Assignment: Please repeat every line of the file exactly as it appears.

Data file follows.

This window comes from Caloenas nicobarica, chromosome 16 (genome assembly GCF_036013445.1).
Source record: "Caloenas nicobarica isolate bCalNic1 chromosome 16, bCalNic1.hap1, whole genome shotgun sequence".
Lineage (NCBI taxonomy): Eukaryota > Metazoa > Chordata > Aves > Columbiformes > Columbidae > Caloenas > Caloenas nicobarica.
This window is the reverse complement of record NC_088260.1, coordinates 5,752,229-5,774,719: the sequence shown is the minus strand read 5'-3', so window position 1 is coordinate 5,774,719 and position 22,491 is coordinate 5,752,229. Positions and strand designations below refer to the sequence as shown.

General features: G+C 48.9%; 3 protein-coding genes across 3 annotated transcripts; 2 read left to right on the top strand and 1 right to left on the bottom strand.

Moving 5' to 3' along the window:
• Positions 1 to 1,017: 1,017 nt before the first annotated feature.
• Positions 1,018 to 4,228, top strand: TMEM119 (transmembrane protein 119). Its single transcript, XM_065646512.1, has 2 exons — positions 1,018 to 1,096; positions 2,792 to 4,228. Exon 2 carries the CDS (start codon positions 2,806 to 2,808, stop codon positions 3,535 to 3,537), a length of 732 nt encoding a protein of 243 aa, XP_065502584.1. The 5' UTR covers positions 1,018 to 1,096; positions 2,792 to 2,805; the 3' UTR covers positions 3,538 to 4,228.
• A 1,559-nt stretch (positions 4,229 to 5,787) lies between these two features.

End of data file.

This window comes from Caloenas nicobarica, chromosome 16 (genome assembly GCF_036013445.1).
Source record: "Caloenas nicobarica isolate bCalNic1 chromosome 16, bCalNic1.hap1, whole genome shotgun sequence".
Lineage (NCBI taxonomy): Eukaryota > Metazoa > Chordata > Aves > Columbiformes > Columbidae > Caloenas > Caloenas nicobarica.
This window is the reverse complement of record NC_088260.1, coordinates 5,752,229-5,774,719: the sequence shown is the minus strand read 5'-3', so window position 1 is coordinate 5,774,719 and position 22,491 is coordinate 5,752,229. Positions and strand designations below refer to the sequence as shown.

General features: G+C 48.9%; 3 protein-coding genes across 3 annotated transcripts; 2 read left to right on the top strand and 1 right to left on the bottom strand.

Moving 5' to 3' along the window:
• Positions 1 to 1,017: 1,017 nt before the first annotated feature.
• Positions 1,018 to 4,228, top strand: TMEM119 (transmembrane protein 119). Its single transcript, XM_065646512.1, has 2 exons — positions 1,018 to 1,096; positions 2,792 to 4,228. Exon 2 carries the CDS (start codon positions 2,806 to 2,808, stop codon positions 3,535 to 3,537), a length of 732 nt encoding a protein of 243 aa, XP_065502584.1. The 5' UTR covers positions 1,018 to 1,096; positions 2,792 to 2,805; the 3' UTR covers positions 3,538 to 4,228.
• A 1,559-nt stretch (positions 4,229 to 5,787) lies between these two features.